Trump’s Civic Renaissance. This is what democracy looks like.

Angela Williams of Leander marched for Trump Saturday in Austin.

Good morning Austin:

On October 14, the headline on  First Reading was, Why every self-interested reporter should vote for Donald Trump for president

At the time, Trump’s ignominious defeat was a given, an inevitability, that, as a political reporter, left me in a very cross mood.

Already we are reading stories that would more appropriately appear a week or two weeks after the election.

But I suspect I am also experiencing the letdown that any political reporter is going to feel if, indeed, this is the end of Trump.

Because, for all that Trump has said about how the mainstream media has rigged the game against him, the plain fact is that no group of people has more to lose from Trump’s demise than the mainstream media.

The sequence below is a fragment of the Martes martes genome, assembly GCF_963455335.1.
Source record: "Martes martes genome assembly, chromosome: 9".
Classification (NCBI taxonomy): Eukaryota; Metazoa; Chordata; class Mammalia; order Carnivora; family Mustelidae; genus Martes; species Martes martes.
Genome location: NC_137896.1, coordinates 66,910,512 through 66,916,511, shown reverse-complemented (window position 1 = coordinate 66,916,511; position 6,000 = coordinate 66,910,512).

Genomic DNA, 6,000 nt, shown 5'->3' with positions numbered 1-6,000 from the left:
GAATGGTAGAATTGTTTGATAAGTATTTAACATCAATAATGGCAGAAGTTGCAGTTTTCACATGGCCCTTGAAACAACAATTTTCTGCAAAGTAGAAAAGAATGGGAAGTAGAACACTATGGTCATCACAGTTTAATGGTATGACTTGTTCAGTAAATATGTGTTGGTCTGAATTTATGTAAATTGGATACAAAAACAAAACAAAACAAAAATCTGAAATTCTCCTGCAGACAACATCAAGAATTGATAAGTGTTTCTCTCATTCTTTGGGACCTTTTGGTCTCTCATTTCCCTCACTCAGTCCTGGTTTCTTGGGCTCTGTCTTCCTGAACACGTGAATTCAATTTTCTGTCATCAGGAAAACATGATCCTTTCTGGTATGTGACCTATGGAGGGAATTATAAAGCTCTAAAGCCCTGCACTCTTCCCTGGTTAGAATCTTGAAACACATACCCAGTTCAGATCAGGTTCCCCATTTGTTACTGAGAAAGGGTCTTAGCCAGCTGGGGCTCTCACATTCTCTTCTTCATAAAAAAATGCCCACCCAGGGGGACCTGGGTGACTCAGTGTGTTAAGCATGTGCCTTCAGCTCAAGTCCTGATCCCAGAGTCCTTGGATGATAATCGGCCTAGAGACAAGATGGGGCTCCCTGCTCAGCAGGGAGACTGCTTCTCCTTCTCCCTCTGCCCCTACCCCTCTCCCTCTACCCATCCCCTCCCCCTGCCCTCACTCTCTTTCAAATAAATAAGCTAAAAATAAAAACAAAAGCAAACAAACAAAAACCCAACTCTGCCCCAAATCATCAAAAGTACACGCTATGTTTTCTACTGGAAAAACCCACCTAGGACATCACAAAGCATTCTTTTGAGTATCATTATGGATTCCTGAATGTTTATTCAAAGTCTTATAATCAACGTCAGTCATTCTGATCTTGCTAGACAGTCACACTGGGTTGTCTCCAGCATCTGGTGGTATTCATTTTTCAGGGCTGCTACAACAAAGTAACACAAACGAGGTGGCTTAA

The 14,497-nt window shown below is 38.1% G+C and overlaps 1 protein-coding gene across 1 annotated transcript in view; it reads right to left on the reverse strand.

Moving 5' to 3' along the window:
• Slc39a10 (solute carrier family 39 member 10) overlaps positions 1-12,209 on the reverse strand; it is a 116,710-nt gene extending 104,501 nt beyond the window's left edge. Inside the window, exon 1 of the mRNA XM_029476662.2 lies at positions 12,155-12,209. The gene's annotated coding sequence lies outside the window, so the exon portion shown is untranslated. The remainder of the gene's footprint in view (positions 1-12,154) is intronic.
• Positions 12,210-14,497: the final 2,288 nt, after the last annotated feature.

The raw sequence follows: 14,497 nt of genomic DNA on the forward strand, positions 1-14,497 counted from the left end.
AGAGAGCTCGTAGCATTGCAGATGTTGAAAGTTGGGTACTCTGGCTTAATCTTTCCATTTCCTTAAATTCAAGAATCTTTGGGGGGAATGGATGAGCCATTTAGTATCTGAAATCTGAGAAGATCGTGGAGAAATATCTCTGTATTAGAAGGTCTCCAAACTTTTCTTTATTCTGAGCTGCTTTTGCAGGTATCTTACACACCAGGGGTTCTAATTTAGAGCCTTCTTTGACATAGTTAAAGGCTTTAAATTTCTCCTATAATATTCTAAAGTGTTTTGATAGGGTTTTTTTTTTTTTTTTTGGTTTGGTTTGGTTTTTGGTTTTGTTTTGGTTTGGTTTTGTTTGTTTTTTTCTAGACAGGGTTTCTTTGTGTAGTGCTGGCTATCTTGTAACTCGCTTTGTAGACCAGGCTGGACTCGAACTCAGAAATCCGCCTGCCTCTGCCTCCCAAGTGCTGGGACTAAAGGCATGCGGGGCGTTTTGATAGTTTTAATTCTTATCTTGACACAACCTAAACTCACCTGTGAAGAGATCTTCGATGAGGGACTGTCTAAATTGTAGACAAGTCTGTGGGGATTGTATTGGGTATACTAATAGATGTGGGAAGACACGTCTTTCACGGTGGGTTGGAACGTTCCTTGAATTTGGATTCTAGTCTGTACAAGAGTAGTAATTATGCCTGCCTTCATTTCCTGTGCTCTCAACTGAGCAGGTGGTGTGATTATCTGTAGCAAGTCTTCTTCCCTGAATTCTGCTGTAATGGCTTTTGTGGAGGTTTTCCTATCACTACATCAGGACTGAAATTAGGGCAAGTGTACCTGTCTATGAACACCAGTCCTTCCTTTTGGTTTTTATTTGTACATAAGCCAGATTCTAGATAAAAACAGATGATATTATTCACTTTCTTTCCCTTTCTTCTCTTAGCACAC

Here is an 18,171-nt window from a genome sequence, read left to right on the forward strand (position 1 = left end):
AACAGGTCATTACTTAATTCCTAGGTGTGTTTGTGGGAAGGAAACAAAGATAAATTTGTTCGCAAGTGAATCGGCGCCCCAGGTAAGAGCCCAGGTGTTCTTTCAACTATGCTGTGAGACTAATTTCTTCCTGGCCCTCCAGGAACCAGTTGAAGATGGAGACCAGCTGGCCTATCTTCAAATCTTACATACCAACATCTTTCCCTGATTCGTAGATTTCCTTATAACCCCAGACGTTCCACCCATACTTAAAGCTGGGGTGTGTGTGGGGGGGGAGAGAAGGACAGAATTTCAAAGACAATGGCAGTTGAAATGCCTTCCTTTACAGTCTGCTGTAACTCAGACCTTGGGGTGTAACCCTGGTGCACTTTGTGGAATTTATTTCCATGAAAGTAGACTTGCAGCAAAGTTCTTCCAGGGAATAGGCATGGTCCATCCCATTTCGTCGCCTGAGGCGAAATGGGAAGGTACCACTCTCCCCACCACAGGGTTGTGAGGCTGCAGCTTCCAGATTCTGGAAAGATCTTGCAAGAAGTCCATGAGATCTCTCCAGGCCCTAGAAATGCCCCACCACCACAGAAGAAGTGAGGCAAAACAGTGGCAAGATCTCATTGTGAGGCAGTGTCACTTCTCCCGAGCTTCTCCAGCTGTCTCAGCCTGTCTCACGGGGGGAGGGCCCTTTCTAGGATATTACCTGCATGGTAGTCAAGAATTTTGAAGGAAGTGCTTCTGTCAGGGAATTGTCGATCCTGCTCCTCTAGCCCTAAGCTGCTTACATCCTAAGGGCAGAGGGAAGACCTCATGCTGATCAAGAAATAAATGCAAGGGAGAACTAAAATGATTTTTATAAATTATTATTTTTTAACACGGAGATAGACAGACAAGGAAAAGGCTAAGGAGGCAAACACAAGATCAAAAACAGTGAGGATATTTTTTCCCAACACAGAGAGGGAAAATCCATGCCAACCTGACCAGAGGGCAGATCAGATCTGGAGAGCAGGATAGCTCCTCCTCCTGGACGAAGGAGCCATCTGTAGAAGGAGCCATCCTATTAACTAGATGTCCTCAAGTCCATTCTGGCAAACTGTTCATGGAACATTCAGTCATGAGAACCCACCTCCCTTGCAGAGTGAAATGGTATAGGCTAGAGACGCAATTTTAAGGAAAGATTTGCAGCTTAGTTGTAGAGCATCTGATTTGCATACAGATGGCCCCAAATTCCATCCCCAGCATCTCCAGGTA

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The self-interest of the media – most especially the mainstream media – could not be more clear.

I mean seriously.

Every political reporter should conduct a thought experiment.

Imagine your heart-rate if Trump wins. Imagine the sheer exhilaration you will feel on Wednesday, Nov. 9, if  the story unfolding before your eyes is of a Donald Trump presidency.

Think of all those hits.

Think of all those headlines.

Fast forward to Ken Doctor a few days ago at Newsonomics: Trump Bump Grows Into Subscription Surge — and Not Just for the New York Times

 Publishers are witnessing a baby digital subscription boom, and its parents are that odd couple of our times, Donald J. Trump and John W. Oliver. Their offspring pop not just from the womb of the New York Times (NYT) building at Eighth Avenue and West 40th Street in Manhattan but now from hyperkinetic newsrooms from coast to coast.